Jersey's rogue chough pair rejoin the flock

Red-billed chough The red-billed chough had not thrived in Jersey for more than a century

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A pair of rare birds that left an aviary during a phased reintroduction to the wild release have returned.

Red-billed choughs have not thrived in Jersey for a century and are being reintroduced by an environmental group.

The aim was to allow the birds out for short periods to allow them to gradually adjust to the wild.

On the first release two birds left the flock and spent about a week living in a quarry before returning to the aviary last week.

The Birds on the Edge programme aims to restore the natural diversity of the north coast of the island.

Dr Glyn Young, leading the project, said the birds were born in captivity but hoped they would thrive in the island.

Flock of crows

He said after the pair had returned they decided to go back to the original plan of a phased release but not everything went to plan.

As the aviary was opened the birds left and were almost immediately approached by a flock of crows.

Start Quote

Chough

It's surprising how many shadows, rabbit holes or dark rocks can suddenly look like birds from a distance”

End Quote Dr Glyn Young Birds on the Edge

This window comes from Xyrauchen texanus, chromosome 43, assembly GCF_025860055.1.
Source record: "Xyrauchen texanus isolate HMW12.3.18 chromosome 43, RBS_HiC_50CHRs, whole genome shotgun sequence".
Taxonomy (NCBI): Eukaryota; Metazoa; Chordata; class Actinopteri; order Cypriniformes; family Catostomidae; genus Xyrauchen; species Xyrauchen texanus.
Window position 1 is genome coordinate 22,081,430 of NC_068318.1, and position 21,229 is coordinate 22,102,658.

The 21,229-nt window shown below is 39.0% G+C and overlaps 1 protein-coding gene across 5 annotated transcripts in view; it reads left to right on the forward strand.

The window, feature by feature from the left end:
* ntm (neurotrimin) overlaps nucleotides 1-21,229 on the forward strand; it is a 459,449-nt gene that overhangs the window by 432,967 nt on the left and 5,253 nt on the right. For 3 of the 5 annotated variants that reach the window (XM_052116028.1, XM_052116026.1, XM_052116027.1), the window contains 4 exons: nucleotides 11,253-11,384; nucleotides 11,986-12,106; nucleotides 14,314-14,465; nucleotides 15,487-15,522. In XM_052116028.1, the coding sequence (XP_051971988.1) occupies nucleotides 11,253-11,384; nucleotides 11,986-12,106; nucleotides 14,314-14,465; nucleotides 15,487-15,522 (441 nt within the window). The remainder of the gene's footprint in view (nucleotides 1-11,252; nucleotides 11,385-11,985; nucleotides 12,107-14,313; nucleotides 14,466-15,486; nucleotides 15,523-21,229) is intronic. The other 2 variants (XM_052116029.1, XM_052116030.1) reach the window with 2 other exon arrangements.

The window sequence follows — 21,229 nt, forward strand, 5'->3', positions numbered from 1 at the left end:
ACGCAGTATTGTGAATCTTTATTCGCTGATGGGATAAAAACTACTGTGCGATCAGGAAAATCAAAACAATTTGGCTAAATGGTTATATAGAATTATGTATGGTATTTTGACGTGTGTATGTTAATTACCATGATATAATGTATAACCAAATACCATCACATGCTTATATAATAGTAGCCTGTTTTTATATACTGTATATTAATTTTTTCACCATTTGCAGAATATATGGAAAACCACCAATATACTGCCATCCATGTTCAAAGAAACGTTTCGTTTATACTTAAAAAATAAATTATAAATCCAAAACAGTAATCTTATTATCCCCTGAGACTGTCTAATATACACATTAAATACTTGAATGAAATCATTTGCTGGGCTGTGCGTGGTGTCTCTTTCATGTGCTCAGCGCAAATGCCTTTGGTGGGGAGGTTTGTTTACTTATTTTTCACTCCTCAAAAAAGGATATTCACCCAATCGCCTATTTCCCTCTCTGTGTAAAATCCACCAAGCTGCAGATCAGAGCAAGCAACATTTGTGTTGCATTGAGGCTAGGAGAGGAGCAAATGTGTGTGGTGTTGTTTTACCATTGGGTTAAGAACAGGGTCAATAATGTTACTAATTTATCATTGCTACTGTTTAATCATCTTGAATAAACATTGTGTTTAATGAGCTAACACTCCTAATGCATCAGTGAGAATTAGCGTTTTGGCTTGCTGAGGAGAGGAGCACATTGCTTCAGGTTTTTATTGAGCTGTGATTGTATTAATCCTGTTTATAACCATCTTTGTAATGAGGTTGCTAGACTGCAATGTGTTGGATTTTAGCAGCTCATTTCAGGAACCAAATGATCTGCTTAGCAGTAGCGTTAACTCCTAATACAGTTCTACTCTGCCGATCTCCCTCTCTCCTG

Dr Young said there seemed to be no aggression, "just mutual intrigue", but he still wanted to call them back early.

He said: "It would have meant they only had 15 minutes outside, but that was better than losing the group."

However, far from coming back, the birds had a plan and stuck to it.

"Whether the calling scared them or they ignored me, I will never know, but it certainly didn't change their flight pattern.

"Once over the valley they turned towards the cliffs and split up."

After a lot of whistling, the two birds that had previously escaped to the quarry in the first release came back.

The rain then started while Dr Glyn and his team were out searching for the other birds. When they got back a third bird had returned.

After a tense night the rest of the birds were found alive and well living in the quarry.

Dr Glyn said: "We can follow their movements thanks to the tracking equipment and are learning to spot their distant activities through binoculars and telescopes.

"It's surprising how many shadows, rabbit holes or dark rocks can suddenly look like birds from a distance."

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